he VX-3R has an interesting feature that you can listen to the broadcast frequencies, while the radio is simultaneously listening on other frequencies. It can even be scanning other frequencies. When a signal is received on one of the other frequencies, it will switch from AM or FM, and you can hear the other receiver. Note that when using this feature, the "broadcast" radio can only listen to the AM or FM broadcast bands (or TV channels 5 and 6), and the "other" receiver must be on a non-broadcast frequency. In other words, you cannot listen to a non-broadcast channel (or other TV channels), and also scan other non-broadcast frequencies. (On the other hand, you can listen to any frequency, and continuously monitor one other priority frequency.) This isn't a big limitation for me, but it is one thing to keep in mind.
Shortwave (1.8 - 30 MHz). For the size of the radio, shortwave reception is remarkably good, and you will be able to hear shortwave signals. However, it really is quite poor, and if this were your only shortwave receiver, you would be sorely disappointed. The main limitation, obviously, is the very small size of the antenna. However, when I hooked the radio to my outdoor ham antennas, the result was that the receiver was overloaded by a strong local AM station, and as far as I could tell, shortwave reception was completely impossible. I suspect that in rural areas far away from other transmitters, shortwave reception might be adequate, but I haven't been able to test it.
My best results came from placing the radio next to a telephone or other electrical device, and the wiring inductively couples to the radio and forms an antenna. So you can use the radio for some shortwave listening, although it's not particularly convenient, since the radio is invariably in some awkward location.
I suspect that the best antenna would be a wire several feet long, although I haven't tested for the ideal length. I think much longer than a few feet would overload the receiver.
On the shortwave bands, the radio tunes only in 5 kHz steps. You can set it to tune in 12.5 Khz steps to fill in a few gaps. However, as a practical matter, the receiver is so non-selective that if you're going to receive a signal, it doesn't matter if the dial is off by a few kHz. Most strong shortwave signals are heard at three spots on the dial, e.g., a station on 6060 would be heard on 6055, 6060, and 6065.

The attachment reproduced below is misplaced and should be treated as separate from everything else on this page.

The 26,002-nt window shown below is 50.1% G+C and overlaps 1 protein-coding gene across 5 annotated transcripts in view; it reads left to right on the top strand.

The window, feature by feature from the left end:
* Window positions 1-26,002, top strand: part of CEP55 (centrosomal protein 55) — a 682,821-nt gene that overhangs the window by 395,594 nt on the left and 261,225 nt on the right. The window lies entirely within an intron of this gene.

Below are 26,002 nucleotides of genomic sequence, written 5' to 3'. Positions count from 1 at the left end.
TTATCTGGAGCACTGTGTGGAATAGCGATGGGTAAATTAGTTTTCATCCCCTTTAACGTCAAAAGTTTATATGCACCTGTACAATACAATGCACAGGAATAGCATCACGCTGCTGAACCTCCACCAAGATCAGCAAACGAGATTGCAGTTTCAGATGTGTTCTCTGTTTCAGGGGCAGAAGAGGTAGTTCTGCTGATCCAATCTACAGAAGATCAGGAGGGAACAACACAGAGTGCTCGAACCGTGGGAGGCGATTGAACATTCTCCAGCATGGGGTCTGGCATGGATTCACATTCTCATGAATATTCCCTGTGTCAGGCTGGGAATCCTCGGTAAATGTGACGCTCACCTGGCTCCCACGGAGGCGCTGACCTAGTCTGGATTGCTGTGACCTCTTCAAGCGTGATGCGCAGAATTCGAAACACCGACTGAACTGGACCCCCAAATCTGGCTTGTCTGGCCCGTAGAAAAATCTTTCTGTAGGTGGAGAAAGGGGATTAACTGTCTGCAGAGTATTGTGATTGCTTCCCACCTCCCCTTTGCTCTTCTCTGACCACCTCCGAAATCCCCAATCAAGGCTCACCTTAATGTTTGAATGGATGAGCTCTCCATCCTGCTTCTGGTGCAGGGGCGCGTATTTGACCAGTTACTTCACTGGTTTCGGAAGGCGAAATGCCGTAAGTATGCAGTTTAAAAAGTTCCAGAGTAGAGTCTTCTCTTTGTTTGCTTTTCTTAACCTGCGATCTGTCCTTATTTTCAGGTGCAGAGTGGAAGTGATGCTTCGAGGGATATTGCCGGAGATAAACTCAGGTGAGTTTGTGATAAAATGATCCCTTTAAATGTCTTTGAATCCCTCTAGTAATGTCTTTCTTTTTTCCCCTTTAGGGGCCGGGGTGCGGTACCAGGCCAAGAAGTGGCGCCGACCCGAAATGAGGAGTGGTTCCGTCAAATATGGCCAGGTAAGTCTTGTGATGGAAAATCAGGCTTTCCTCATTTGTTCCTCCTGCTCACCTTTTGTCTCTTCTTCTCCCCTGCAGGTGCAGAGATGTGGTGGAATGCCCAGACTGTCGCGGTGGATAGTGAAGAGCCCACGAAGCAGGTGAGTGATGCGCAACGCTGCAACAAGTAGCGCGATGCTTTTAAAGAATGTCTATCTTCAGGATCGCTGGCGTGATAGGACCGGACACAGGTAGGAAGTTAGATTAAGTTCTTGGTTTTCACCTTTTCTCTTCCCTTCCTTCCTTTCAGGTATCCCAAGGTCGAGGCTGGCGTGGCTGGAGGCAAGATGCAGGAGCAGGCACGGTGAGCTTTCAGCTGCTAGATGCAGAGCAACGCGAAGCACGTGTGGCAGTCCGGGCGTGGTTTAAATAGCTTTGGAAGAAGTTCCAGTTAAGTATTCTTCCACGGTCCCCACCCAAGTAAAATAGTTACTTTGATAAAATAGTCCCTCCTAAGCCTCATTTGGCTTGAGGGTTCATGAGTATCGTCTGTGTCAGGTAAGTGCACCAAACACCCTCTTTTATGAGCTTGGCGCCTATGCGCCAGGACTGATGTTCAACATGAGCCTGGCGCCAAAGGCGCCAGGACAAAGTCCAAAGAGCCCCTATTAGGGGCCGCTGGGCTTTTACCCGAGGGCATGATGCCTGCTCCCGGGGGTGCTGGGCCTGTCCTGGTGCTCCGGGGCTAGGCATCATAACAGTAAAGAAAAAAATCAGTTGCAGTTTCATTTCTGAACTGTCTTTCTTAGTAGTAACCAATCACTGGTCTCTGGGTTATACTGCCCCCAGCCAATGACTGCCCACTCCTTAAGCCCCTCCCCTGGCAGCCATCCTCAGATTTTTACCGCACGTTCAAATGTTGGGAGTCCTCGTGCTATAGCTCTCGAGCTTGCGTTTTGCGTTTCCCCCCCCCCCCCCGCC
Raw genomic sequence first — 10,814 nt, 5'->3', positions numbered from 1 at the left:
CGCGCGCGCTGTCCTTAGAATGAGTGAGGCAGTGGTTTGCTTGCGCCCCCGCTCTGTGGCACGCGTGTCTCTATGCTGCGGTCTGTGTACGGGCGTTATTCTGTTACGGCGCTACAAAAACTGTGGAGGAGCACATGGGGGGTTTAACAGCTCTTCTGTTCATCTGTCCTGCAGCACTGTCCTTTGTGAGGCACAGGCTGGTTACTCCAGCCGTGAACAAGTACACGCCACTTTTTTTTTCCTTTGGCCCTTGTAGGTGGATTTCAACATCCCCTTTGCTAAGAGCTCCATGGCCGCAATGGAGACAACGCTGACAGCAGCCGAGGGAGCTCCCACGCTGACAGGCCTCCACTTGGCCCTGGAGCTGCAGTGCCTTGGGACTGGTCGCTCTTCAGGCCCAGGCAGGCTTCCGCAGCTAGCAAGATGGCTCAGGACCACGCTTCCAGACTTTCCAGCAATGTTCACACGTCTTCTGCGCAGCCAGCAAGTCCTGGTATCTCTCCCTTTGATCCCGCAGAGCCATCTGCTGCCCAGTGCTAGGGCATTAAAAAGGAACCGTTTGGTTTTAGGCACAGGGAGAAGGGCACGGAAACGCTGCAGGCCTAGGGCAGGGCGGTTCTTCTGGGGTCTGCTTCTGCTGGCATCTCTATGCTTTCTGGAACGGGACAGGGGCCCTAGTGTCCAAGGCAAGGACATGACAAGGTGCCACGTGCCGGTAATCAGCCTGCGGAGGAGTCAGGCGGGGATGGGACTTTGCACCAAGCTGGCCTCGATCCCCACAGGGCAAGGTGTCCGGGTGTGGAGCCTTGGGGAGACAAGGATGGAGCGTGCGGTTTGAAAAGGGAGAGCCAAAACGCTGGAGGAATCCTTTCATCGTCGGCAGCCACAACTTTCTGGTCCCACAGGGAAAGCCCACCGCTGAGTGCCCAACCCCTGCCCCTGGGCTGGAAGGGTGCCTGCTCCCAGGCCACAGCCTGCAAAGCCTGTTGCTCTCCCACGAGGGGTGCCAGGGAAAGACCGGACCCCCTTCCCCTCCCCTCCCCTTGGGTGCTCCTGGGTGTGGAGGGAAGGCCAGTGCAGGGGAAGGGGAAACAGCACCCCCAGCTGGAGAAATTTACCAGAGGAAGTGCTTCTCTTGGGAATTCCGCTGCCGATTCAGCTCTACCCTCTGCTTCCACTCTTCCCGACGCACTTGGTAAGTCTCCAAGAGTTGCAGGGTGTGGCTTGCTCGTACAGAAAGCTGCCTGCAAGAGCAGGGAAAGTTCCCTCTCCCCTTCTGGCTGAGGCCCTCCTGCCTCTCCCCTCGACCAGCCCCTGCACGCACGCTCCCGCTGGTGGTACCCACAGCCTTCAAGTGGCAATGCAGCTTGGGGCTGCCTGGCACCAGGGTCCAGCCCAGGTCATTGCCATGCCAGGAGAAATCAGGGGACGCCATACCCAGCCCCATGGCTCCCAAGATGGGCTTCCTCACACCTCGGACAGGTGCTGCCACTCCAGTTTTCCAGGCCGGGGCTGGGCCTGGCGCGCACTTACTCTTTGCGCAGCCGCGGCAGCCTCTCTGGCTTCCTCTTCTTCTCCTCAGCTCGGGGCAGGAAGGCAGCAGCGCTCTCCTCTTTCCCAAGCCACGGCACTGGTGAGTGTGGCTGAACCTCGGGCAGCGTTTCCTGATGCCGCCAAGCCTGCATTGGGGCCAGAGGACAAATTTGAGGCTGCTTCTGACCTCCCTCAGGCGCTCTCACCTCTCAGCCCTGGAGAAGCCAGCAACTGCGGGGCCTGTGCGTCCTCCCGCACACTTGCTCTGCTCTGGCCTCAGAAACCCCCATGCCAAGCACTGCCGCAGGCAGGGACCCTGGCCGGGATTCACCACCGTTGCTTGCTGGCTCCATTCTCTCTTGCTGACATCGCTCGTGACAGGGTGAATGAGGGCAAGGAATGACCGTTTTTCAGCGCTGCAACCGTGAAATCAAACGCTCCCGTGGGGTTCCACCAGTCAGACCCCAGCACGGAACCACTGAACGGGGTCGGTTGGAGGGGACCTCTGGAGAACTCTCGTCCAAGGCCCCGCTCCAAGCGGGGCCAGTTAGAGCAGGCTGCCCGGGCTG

The radio does not have a BFO, so it cannot be used for CW or SSB reception. I did some experimenting with a signal generator, which I set to the radio's IF of 450 kHz, and attempted to use it as an external BFO. I did hear a few CW signals, so I might at some point build an external BFO, and it will probably provide very marginal CW reception. However, SSB reception would be virtually impossible, since it's unlikely that the signal will be on exactly the right frequency.
30-76 MHz. I don't think there are very many signals on the 30-50 MHz range in this area, so I haven't done much listening there. Our baby monitor is on 49 MHz, and I have used this receiver there. It seems to perform about as well as the receiver that came with the monitor. Above the 6 meter ham band are TV channels 2-4, and the receiver performed adequately for local channels, until the analog channels went QRT.
Air band (108-136 MHz). Air band reception seems to be quite good, both with the built-in antenna (placing my hand over the antenna seems to enhance performance on this band) and with my 2 meter outdoor antenna. Overloading with an external antenna doesn't seem to be much of a problem on any of the VHF or UHF bands. With the rubber duck antenna, I get fairly good reception of aircraft, and can marginally hear the tower and ATIS broadcast from the airport about 10 miles away.